However, the clothing section is catching up and the use of this idea is growing in this sector. It is a little trickier to expand the concept to a whole body, but more advanced technologies are being utilized to provide a more realistic and fun experience.
Types of virtual try-on/ fitting room solutions
Mirror-based Augmented Reality
A Virtual Mirror is a screen that captures full-sized real-time video of the customer standing in front of it - like a mirror - and then overlays the garment of their choice over the image. It can be done right on the shop floor and the customer remains fully clothed. It’s clever because there is no clash between the clothes a person is actually wearing and the garment they are trying on virtually - if they’ve gone shopping in jeans and a jumper and are trying on a summer dress, their legs and arms will appear bare and the neckline will look right in the virtual mirror. Virtual Mirrors are great because the customer still needs to enter the shop to use them, and at the same time can see an example of the garment in front of them, touch it and see the colours and fabric. Topshop is one brand that has tried this solution.
Image Source: YouTube Video
Phone-based Augmented Reality
These are the make-up, eyewear, accessories and shoes AR that have already been mentioned. Customers can use their own phones or laptops at home. M.A.C. Makeup pioneered virtual try-on through YouTube, where those interested could try on different lipstick shades using live video, and click through to purchase the shade they liked. L’Oréal Paris has used the Amazon platform and their own app - Makeup Genius - to give customers makeup tutorials demonstrating how products could look when applied, again with a shopping option attached.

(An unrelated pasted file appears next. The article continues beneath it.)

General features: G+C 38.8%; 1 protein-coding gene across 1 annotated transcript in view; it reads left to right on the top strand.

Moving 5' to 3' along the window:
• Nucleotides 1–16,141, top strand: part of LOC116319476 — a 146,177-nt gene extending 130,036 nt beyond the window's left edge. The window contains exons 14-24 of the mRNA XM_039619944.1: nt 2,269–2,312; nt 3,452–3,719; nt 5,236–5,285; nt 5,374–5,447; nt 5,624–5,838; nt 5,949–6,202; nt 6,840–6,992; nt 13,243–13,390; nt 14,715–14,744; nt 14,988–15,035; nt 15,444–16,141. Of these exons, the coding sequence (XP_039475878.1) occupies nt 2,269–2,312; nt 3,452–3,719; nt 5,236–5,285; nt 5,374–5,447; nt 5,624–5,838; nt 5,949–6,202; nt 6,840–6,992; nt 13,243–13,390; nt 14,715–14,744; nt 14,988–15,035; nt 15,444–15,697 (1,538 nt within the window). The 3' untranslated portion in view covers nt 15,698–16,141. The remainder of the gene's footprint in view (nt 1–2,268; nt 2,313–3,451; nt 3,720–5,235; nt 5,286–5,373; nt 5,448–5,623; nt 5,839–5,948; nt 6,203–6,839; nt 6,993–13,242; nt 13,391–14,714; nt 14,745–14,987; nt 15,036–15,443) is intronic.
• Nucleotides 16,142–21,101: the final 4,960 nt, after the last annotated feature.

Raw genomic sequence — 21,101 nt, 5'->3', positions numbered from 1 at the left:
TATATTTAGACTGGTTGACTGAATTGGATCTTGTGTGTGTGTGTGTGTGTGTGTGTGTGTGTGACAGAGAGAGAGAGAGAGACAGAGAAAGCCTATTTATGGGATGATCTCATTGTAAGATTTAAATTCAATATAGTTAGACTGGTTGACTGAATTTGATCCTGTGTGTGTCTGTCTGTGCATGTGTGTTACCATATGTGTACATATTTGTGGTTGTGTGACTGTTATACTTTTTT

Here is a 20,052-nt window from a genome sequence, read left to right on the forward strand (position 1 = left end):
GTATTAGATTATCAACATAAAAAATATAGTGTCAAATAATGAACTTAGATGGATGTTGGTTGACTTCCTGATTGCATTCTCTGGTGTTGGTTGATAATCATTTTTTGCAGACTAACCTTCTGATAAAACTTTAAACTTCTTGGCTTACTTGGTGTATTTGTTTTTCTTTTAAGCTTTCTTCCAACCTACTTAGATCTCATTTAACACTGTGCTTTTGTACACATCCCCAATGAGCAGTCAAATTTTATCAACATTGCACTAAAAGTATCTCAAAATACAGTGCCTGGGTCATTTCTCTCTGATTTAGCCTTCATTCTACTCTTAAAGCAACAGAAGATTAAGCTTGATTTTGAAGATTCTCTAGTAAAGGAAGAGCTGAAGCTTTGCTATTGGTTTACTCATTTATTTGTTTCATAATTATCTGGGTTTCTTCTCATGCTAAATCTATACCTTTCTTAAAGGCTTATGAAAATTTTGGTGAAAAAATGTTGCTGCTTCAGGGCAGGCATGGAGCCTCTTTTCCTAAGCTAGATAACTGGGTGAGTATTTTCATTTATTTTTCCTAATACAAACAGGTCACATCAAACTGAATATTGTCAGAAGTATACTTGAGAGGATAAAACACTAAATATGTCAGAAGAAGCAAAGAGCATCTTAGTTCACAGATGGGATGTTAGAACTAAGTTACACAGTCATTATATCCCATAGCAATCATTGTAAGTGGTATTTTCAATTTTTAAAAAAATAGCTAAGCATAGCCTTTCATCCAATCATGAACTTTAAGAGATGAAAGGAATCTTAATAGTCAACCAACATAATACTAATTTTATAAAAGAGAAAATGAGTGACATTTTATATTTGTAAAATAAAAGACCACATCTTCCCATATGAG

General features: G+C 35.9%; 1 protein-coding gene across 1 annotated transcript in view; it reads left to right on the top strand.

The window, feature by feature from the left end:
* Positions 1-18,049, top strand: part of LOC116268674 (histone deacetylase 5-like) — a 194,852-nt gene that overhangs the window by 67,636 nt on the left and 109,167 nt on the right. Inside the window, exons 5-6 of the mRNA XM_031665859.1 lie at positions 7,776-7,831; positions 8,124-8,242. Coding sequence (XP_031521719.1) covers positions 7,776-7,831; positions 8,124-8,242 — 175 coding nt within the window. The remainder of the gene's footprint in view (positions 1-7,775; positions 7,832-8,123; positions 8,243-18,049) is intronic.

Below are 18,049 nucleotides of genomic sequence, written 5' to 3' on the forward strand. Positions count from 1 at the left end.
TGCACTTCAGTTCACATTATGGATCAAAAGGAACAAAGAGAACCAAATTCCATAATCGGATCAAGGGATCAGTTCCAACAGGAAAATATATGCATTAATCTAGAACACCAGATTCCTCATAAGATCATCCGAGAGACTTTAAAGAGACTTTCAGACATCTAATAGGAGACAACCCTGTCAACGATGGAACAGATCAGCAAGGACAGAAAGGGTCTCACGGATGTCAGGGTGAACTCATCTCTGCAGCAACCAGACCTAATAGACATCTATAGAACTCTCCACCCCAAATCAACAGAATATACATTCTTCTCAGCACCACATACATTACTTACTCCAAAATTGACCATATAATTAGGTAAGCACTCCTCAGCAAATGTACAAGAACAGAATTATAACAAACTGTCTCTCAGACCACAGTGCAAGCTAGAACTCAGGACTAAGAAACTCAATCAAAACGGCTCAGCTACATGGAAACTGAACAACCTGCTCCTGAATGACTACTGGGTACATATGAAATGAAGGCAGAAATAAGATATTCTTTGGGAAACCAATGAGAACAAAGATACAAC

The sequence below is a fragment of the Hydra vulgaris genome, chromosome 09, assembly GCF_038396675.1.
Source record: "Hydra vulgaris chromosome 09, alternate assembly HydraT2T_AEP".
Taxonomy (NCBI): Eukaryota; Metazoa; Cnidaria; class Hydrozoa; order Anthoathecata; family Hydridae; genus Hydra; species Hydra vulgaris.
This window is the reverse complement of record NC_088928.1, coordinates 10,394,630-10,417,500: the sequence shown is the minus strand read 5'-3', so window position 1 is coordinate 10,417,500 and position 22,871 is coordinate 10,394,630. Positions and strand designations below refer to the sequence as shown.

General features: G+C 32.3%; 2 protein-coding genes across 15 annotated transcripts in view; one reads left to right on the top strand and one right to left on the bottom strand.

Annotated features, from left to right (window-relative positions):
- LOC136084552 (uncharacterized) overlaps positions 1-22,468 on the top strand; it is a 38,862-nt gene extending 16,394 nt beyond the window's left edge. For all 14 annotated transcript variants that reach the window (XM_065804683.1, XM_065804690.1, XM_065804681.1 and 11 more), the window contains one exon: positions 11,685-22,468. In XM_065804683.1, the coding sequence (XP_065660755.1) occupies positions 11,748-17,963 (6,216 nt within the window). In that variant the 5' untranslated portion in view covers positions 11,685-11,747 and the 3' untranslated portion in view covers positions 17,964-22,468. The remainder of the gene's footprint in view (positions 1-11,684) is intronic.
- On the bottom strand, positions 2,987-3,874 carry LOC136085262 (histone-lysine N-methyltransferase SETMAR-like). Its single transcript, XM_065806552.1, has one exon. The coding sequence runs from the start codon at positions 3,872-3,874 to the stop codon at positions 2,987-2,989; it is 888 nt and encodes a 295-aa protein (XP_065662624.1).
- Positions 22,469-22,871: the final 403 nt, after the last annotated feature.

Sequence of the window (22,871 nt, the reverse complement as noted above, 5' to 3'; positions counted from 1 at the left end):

Michael Kors and Warby Parker have both used AR-based VTOs for their glasses, and Nike provided a twist by allowing shoppers to use their phones to scan their own feet to get sizing right for sneakers. Jewellery retailer Diamond Hedge allowed customers to see how their rings look on the customer’s hand when they uploaded a photo of it.
These initiatives are good because they allow the user to save images created during sessions for later, and also share and consult with friends. They needn’t leave home and can shop in their own time. They can also see if accessories look good with their own wardrobes.